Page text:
Zoo Worker


Zoo workers help to maintain a zoo in every capacity. Some of them feed animals and clean their habitats, while others keep the zoo clean and organized. If zoology or another, similar animal wildlife field of study is your major, you could be tasked with other responsibilities based on that major. Offering tours and providing information to zoo visitors could also be a part of the job, as well as working concessions or in other retail areas of the zoo. Zoo workers make $11 on average, but this can also depend on your experience and what position you secure.

National Park Service Employee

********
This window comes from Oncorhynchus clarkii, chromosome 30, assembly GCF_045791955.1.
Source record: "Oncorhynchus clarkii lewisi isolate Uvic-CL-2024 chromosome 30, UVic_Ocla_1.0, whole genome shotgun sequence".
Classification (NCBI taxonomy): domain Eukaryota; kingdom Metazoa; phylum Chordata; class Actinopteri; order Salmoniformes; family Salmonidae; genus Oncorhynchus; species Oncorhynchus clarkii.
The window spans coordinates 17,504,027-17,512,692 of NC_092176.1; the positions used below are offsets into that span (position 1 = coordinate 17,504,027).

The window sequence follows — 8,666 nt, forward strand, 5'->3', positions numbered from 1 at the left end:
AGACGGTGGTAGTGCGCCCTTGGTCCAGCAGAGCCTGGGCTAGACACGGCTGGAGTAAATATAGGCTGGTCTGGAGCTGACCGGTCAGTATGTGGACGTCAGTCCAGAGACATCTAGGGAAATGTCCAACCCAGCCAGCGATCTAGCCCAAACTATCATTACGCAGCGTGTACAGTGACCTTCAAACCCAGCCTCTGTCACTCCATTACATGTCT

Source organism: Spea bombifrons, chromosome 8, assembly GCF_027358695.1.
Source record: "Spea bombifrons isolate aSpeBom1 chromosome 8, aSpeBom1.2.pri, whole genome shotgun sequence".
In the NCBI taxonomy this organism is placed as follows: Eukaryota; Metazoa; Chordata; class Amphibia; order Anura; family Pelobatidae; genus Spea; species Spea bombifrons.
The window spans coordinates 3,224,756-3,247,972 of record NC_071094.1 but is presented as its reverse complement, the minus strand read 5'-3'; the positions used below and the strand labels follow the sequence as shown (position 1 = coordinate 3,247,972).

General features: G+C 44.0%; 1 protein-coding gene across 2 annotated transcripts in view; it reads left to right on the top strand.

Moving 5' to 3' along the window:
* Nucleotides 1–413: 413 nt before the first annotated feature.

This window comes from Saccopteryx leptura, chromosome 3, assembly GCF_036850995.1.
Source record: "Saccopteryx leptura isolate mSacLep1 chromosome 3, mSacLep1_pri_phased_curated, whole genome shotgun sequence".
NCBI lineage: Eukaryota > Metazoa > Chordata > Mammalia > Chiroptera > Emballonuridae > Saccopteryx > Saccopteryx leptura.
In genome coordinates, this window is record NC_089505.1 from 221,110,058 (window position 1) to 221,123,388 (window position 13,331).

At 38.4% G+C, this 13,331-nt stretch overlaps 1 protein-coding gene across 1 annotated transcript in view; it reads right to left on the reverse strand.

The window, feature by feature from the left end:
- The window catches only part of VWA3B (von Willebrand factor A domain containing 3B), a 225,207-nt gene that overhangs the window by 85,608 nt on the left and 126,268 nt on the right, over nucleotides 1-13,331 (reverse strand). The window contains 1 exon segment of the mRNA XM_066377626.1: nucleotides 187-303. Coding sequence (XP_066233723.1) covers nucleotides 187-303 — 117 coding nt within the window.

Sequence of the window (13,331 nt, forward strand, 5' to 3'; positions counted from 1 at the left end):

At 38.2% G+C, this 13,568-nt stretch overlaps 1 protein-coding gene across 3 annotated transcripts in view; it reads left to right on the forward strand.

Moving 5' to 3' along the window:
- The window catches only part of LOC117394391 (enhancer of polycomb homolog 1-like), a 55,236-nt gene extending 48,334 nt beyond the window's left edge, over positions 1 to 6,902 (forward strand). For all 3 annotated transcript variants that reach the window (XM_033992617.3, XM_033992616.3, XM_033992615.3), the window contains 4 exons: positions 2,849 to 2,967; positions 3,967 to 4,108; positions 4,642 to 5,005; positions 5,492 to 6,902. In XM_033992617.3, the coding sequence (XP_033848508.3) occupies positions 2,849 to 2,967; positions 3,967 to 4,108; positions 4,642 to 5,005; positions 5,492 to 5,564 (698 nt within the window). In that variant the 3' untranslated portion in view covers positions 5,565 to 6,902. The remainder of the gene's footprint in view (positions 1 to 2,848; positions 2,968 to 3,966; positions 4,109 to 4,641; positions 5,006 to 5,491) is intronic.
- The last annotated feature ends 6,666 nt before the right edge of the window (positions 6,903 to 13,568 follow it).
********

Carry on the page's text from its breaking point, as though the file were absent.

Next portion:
Working as a national park service employee is a great way to work outdoors and help the environment. Summer jobs consist of assisting visitors with location information, picking up trash, assisting with crowd control during events, and maintaining the grounds. There could also be opportunities to work in gifts shops, restaurants, or other park businesses. You may even be able to work as a fire lookout if you are willing to spend a significant amount of time out in the wilderness and there are any positions open. The average summer employee for the national park service earns $12 per hour but this can vary depending on the park and the actual responsibilities of the particular job.